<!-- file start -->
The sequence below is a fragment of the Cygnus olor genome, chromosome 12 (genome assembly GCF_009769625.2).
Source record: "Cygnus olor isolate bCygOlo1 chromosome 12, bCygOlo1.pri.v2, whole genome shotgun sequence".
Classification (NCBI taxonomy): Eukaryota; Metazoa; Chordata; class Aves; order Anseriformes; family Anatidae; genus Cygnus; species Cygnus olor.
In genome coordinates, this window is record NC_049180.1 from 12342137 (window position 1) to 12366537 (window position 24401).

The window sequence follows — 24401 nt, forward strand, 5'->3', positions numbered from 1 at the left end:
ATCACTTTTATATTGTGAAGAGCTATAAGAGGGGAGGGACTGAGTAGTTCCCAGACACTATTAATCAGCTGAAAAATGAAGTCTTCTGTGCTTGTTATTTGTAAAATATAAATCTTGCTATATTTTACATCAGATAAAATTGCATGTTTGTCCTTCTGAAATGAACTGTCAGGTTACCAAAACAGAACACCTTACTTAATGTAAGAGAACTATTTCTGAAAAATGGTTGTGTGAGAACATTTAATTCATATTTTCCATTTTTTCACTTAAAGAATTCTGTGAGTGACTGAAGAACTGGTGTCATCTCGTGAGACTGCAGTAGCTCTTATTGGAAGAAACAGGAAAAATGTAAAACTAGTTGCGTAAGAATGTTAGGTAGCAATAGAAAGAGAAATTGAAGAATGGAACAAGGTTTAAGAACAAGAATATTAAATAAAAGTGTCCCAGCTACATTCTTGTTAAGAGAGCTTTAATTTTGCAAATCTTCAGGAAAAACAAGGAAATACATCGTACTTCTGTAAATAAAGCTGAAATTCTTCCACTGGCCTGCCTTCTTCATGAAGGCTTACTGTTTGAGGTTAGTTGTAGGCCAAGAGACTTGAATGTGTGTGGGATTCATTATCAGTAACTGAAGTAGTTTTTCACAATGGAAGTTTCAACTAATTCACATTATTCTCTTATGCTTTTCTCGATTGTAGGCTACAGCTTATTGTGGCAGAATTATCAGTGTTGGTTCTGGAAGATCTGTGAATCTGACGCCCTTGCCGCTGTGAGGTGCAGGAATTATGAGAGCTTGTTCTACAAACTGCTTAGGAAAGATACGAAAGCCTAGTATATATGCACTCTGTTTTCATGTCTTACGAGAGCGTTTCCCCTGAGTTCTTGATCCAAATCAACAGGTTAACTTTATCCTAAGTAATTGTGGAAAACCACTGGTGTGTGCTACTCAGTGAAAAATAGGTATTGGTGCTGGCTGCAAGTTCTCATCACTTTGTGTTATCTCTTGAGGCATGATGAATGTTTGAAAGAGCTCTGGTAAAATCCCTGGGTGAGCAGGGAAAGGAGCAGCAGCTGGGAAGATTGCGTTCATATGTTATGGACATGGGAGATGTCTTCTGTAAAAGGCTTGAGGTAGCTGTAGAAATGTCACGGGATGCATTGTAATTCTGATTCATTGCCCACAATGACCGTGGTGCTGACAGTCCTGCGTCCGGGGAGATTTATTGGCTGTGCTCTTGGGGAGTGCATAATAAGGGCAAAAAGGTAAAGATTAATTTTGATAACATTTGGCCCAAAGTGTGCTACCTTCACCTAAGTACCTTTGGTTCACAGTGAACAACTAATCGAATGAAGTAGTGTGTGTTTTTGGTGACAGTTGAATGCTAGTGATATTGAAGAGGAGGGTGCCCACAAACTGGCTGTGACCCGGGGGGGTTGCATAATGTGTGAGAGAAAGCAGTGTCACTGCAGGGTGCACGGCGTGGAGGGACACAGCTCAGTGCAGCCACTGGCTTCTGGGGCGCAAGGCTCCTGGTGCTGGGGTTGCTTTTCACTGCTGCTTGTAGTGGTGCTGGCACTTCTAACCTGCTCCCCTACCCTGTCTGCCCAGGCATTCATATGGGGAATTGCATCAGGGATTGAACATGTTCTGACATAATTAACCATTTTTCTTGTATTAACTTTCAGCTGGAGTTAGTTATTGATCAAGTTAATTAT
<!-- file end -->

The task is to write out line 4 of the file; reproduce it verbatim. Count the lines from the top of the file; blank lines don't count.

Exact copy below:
In genome coordinates, this window is record NC_049180.1 from 12342137 (window position 1) to 12366537 (window position 24401).